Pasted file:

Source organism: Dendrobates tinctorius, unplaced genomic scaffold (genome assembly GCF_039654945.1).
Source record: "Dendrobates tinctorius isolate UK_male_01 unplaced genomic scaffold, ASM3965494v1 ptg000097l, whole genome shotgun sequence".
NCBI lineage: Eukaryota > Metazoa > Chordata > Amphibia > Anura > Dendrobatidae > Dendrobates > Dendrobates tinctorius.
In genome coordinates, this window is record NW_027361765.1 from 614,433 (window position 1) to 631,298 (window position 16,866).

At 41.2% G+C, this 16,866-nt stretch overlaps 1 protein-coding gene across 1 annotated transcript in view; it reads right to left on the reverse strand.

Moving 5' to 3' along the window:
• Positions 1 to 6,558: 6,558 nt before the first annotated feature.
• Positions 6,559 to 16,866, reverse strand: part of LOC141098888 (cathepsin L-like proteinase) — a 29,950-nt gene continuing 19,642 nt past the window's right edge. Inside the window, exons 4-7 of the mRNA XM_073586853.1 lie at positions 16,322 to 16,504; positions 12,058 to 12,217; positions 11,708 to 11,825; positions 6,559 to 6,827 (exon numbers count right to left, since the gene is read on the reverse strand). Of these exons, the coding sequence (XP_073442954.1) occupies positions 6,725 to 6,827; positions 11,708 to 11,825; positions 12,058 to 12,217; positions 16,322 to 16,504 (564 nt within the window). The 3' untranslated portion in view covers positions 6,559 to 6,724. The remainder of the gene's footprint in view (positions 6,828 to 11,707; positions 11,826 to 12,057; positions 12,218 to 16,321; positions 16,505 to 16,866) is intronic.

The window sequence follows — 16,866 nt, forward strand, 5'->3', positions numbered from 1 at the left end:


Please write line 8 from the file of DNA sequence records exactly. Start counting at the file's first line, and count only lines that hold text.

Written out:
• Positions 6,559 to 16,866, reverse strand: part of LOC141098888 (cathepsin L-like proteinase) — a 29,950-nt gene continuing 19,642 nt past the window's right edge. Inside the window, exons 4-7 of the mRNA XM_073586853.1 lie at positions 16,322 to 16,504; positions 12,058 to 12,217; positions 11,708 to 11,825; positions 6,559 to 6,827 (exon numbers count right to left, since the gene is read on the reverse strand). Of these exons, the coding sequence (XP_073442954.1) occupies positions 6,725 to 6,827; positions 11,708 to 11,825; positions 12,058 to 12,217; positions 16,322 to 16,504 (564 nt within the window). The 3' untranslated portion in view covers positions 6,559 to 6,724. The remainder of the gene's footprint in view (positions 6,828 to 11,707; positions 11,826 to 12,057; positions 12,218 to 16,321; positions 16,505 to 16,866) is intronic.